The five friends polish their physical appearances. Brody launches a subtle but canny publicity campaign. Soon, the formerly invisible boys are indeed being noticed. The pinnacle of their acceptance seems to come in the form of invitations to the Valentine’s Day dance.

But the young men’s motives are more complex than they appear to be. For different reasons and to different degrees, all the BRAVO members are emotionally fragile. Two have already taken wrong turns in their quest for affirmation and succumbed to a seductive female teacher. Jake and Rider, roommates and best friends, are attracted to each other but balk at declaring their feelings; they fear the stigma of being gay.

Virginity, it turns out, comes in different guises. An unspeakable tragedy pushes the BRAVO boys, and Jake and Rider in particular, across the threshold from innocence into experience and makes them realize what’s truly important in life.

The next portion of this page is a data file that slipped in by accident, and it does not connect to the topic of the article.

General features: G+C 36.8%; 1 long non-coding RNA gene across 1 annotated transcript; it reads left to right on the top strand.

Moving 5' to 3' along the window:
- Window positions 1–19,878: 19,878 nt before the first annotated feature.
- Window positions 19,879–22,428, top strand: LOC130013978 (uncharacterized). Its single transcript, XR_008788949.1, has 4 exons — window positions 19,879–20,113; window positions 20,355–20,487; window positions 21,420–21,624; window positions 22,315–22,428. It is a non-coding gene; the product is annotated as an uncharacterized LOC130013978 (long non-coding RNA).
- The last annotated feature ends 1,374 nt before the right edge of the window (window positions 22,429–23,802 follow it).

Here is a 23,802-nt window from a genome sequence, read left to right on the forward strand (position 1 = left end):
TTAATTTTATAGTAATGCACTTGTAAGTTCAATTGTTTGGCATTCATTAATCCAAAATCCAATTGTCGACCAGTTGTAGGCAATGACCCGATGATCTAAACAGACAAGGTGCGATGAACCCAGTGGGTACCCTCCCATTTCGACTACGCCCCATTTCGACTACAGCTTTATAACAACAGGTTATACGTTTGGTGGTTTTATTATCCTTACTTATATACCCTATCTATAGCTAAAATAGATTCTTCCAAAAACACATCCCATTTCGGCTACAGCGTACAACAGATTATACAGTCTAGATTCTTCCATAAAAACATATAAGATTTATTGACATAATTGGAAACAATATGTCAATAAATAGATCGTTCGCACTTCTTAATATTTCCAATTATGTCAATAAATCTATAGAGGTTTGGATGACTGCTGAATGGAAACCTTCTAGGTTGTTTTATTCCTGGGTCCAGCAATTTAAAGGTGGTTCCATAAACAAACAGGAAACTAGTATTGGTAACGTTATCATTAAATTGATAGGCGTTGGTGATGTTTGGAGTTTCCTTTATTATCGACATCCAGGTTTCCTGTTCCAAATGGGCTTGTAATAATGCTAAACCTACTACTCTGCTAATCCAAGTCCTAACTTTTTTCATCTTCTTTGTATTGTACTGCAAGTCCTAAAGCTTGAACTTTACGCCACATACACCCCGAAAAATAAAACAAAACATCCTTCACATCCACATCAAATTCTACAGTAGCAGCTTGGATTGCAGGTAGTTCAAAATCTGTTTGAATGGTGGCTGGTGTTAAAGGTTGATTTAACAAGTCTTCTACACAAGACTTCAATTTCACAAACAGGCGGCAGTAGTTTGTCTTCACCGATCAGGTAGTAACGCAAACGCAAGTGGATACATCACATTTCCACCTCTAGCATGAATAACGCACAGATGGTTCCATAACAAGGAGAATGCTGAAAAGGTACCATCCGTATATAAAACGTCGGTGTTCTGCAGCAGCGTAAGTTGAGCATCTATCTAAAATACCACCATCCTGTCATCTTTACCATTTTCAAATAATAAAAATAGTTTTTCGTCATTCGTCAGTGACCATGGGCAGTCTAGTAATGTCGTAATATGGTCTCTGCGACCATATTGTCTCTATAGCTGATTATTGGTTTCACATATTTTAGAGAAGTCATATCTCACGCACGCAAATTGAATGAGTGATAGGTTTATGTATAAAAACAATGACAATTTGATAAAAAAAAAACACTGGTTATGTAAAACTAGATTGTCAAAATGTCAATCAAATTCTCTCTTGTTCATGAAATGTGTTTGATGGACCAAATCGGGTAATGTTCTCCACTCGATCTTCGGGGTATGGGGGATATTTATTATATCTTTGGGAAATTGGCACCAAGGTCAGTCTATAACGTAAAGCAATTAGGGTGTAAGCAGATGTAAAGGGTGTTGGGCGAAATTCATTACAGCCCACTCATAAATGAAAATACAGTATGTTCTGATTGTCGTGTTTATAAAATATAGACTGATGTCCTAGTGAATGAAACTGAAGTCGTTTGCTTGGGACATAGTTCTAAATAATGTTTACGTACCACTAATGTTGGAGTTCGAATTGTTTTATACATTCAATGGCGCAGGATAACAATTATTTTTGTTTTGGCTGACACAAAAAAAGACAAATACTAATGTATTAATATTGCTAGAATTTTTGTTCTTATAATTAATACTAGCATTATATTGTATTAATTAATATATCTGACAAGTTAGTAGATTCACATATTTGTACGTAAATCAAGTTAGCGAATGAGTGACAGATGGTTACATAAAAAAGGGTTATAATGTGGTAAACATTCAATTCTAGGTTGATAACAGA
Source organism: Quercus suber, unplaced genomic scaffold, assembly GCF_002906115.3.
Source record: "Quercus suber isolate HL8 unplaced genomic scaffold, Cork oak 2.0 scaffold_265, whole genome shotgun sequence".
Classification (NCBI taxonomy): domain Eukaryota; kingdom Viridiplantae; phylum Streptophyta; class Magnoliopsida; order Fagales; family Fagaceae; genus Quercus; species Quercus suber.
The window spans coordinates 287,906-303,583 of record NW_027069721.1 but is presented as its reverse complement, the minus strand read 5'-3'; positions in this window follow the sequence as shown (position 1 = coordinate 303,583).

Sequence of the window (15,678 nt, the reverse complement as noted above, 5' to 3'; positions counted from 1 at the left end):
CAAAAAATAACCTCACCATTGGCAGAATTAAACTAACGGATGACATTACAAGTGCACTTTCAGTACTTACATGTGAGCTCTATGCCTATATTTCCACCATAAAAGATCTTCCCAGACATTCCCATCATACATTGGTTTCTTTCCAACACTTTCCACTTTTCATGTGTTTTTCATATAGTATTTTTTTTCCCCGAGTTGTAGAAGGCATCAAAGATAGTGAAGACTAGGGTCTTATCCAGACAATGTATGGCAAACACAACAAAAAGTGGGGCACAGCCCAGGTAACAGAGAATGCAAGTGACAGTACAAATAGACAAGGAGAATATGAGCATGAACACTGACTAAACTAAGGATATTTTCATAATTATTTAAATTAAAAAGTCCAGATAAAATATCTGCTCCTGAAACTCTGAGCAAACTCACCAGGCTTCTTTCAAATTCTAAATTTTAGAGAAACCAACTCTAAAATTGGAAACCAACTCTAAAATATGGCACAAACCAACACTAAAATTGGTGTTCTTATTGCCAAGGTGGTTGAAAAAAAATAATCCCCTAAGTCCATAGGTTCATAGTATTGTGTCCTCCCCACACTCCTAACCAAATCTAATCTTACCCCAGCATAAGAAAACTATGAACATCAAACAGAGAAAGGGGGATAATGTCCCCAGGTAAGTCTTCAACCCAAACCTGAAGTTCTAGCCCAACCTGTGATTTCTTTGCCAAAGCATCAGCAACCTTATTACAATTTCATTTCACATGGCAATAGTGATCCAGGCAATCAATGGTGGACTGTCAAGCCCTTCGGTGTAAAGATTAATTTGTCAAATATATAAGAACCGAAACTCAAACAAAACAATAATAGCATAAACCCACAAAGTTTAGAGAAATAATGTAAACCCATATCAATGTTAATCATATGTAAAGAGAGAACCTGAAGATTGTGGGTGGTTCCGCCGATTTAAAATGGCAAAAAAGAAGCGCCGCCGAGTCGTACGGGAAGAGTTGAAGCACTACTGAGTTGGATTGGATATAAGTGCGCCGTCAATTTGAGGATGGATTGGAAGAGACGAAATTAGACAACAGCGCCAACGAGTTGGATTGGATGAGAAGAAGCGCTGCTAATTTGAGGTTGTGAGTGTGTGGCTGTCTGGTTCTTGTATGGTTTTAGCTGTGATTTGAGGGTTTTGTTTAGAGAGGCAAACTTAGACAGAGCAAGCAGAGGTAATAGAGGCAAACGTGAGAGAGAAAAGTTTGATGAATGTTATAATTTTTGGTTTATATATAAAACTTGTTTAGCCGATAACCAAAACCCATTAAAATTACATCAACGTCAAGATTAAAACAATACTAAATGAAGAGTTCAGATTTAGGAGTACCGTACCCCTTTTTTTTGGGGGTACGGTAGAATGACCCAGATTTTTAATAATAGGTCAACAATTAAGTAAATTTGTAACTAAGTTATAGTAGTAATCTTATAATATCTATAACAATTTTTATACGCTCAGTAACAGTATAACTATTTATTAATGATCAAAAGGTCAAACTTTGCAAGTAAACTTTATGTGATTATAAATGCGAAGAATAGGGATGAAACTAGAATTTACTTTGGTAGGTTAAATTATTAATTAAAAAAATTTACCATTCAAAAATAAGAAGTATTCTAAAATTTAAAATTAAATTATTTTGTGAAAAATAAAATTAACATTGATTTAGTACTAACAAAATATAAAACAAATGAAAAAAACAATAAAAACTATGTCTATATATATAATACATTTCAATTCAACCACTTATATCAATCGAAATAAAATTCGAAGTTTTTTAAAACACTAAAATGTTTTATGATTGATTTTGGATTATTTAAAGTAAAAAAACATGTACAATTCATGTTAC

~ Coming September 25 from Harmony Ink ~

Wednesday, July 09, 2014

More Book Info

Resurrection Man now has a Goodreads page and is also a Dreamspinner "Coming Soon" book, which means it's available for preorder.

A month or so after RM's August 6 publication, Harmony Ink will release another of my stories, Ben Raphael's All-Star Virgins. It's a YA tale in which the word virgin proves to have more than one meaning.

I'm currently working on the infidelity story I've been wanting to write for quite some time. I know this is an unpopular subject in romance fiction, but, like other unpleasant aspects of contemporary life, I feel it needs to be addressed -- and done so with hope.

Saturday, July 05, 2014

99-cent Book and New Blurb


On July 9, as part of their Christmas in July promotion, Dreamspinner Press will be offering one of my books for 99 cents. It's a substantial savings, believe me, but will only be in effect for 24 hours. Go to the publisher's home page to see what's available each day of the month and to score my cheapie on the ninth.

And . . . four weeks from now, Resurrection Man will be released. Directly below is the blurb. The Prologue follows. (You'll get to read a much longer excerpt once the book is officially for sale.)